In this course we consider the socio, cultural and political implications of geographic indication. Geographic indication (GI) protects local products and provides interesting marketing strategies, but they also run the risk of restricting and limiting change.
Credits: 12 ECTS
Start: October 2017
Degree: Geographic Indications
This specialisation consists of three modules: Social, Cultural and Political Considerations of GI; Tourism and GIs; and, Legal Considerations: Laws, Treaties and Agreements. We review the history of GIs and use case studies to consider the benefits and limitations of this type of certification. We then turn our attention of tourism and GIs, focusing on the importance of geographic indicators for tourist destinations and vice versa. Here students will examine specific cases, including Wine tourism in Napa Valley (California), the Oleoturism Olive Oil Route (Jaén, Spain), Scotland's Whiskey Trail and Les cuines of Vendrell (El Vendrell, Spain). Finally, we consider the legal considerations of geographical indicators including definitions, GIs as a form of intellectual property and a review of legal frameworks that govern GIs. We pay particular attention to GI laws in the European Union, the USA, Russia, China, Vietnam, India and Thailand.
This specialisation is taught by an interdisciplinary and international group of experts. With this training, students will understand different systems of geographic indication, how to apply for GI for a specific product and what the benefits and limitations of such a process could be for the producers, the community and the consumer.
This Specialisation in Geographic Indication can be taken as a stand-alone certificate, but it is also a mandatory part of the Master's in Food, Culture and Territory and the Postgraduate Programme in Food, Culture and Locality.
- Awareness of different systems of Geographic Indications.
- Consideration of the term Local.
- Consideration of the social, cultural and political context for the development of GI protection.
- Understanding the implications of GIs for local communities.
- Understanding of the implications of GIs in development.
- Understanding the role GIs play within social movements.
- Understanding the implications, considerations and opportunities.
- Understanding the role of geographical indications (GIs) in tourism.
- Understanding of a Geographical Indication as a type of intellectual property.
- Understanding the legal frameworks that govern GIs.
- Understanding approaches to protection of geographical indications in national laws.
- Awareness of the organizations involved in GIs.
- Understanding of the process for applying for a GI.
- Understanding of GI laws and systems in the various countries.
This programme will prepare you to meet the demand for knowledgeable and well-trained food systems analysts and leaders, by fostering practical and critical learning with an international perspective.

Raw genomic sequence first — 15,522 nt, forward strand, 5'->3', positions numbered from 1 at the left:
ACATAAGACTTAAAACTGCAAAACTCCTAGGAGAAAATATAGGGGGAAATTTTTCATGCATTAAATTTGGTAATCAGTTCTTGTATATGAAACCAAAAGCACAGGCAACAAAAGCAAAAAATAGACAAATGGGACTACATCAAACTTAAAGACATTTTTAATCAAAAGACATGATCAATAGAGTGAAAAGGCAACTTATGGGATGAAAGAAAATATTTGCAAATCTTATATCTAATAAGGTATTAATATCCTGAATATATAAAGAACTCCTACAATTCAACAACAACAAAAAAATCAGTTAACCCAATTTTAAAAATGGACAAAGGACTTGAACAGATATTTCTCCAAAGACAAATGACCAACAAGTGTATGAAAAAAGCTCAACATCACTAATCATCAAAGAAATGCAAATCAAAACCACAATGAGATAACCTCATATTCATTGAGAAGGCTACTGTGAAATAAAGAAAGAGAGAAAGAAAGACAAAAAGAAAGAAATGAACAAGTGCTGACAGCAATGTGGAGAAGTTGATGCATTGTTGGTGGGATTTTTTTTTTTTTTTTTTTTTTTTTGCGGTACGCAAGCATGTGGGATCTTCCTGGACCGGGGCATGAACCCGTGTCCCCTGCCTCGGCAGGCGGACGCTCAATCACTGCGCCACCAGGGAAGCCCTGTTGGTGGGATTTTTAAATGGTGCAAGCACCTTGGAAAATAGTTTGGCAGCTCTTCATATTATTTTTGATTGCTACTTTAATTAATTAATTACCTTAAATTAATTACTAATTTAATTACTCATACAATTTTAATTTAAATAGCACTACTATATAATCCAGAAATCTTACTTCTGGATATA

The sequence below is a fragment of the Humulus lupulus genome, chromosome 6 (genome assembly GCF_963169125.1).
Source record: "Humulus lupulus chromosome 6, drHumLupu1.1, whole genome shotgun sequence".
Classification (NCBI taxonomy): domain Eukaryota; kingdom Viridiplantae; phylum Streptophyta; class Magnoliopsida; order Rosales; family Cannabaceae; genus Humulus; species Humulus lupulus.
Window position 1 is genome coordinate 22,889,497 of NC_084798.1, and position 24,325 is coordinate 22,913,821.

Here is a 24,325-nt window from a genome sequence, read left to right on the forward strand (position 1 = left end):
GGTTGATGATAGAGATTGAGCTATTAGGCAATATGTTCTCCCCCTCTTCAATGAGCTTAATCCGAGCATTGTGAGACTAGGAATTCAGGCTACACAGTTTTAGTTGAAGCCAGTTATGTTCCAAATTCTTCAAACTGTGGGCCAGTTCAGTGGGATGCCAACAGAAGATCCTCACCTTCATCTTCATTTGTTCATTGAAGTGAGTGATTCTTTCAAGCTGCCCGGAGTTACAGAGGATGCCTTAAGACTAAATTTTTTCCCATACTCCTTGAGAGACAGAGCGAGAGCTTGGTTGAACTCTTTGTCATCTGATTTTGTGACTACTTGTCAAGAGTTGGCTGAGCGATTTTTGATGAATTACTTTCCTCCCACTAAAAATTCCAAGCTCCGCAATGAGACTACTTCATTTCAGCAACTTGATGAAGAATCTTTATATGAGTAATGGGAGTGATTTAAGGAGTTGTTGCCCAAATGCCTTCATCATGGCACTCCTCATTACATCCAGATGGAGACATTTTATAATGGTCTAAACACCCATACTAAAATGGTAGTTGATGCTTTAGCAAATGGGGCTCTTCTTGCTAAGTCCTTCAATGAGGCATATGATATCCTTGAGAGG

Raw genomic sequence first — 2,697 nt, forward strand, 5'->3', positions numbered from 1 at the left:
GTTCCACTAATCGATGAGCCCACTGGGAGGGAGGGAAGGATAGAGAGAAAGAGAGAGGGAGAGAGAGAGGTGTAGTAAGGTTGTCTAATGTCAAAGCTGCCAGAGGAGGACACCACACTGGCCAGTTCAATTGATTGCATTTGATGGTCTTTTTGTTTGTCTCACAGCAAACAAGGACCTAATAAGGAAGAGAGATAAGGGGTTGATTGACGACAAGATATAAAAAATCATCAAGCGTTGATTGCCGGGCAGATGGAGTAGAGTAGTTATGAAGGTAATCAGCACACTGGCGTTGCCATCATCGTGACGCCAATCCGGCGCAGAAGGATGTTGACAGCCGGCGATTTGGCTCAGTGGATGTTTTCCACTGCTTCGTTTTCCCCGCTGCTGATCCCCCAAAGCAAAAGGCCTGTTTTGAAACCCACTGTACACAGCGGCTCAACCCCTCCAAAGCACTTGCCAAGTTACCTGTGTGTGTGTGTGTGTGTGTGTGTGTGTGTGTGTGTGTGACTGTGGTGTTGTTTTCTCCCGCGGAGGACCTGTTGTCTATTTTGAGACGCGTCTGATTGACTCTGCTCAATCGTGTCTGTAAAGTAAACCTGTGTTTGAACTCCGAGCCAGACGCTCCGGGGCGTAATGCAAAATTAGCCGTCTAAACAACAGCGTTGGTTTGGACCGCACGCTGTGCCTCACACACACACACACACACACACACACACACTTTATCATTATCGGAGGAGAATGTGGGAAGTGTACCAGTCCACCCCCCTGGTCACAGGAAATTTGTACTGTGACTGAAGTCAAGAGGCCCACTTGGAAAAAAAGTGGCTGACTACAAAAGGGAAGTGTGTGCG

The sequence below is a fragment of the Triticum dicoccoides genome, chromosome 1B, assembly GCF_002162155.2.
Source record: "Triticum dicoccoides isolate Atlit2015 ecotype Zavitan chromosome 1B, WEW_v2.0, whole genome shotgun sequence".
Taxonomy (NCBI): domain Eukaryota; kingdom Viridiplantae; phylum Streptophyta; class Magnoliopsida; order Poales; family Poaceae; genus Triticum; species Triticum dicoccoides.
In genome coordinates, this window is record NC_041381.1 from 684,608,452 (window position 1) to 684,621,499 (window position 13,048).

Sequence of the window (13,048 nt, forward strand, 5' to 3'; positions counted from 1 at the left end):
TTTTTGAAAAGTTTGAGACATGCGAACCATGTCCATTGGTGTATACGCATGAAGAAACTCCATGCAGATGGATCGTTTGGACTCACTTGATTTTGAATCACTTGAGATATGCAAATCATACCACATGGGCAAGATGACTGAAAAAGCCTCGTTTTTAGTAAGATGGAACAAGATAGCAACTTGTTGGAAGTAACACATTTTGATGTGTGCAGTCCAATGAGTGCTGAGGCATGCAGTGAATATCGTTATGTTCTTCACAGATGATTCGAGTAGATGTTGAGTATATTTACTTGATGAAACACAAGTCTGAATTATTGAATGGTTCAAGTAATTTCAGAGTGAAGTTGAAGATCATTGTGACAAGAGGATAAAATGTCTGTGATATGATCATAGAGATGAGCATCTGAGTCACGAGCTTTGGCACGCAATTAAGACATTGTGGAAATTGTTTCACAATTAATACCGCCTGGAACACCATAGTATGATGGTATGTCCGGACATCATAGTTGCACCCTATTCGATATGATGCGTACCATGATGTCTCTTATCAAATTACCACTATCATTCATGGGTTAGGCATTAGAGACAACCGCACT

The courses are specifically geared towards:
- Individuals working in NGOs and community organizations that address issues related to food, and agriculture.
- Individuals working in the agri-food sector.
- Public administrators.
- Policy analysts.
- Journalists specializing in food politics.
- Professional organizations or international cooperation projects that address issues linked to food and agriculture.
- Students wishing further education on issues of agri-food governance.
Providing students with the necessary tools for improving their employability, giving them the right to knowledge and education to be successful in the different occupations they will have during their lives, is a fundamental purpose of our postgraduate programmes.
Geographic Indication students typically have backgrounds in a field related to the agri-food sector, or an academic background in anthropology, economics, environmental studies, development, public health, agriculture or sociology.
The programme attracts people who wish to specialise in the agri-food sector, as well as those interested working in this field. Many already have work experience in the agri-food sector and are looking to broaden their knowledge and skills so as to advance their careers.
Students can apply for this specialisation even if they do not have a university degree.
The Specialisation in Geographic Indication is open to everyone with a good grasp of English.
The UOC is an open university which means that even if you do not have a high school diploma or university degree you can still take our courses.
The course materials and teaching language is English. A strong grasp of English is required for this programme.
Once the overall assessment process has been completed successfully, the UOC will issue a Master Diploma/ Postgraduate Diploma/Specialization Certificate to those participants with an accredited university qualification that is valid in Spain.
Should you not have such a qualification, a Certificate will be issued.
This school offers programs in:
Last updated March 16, 2017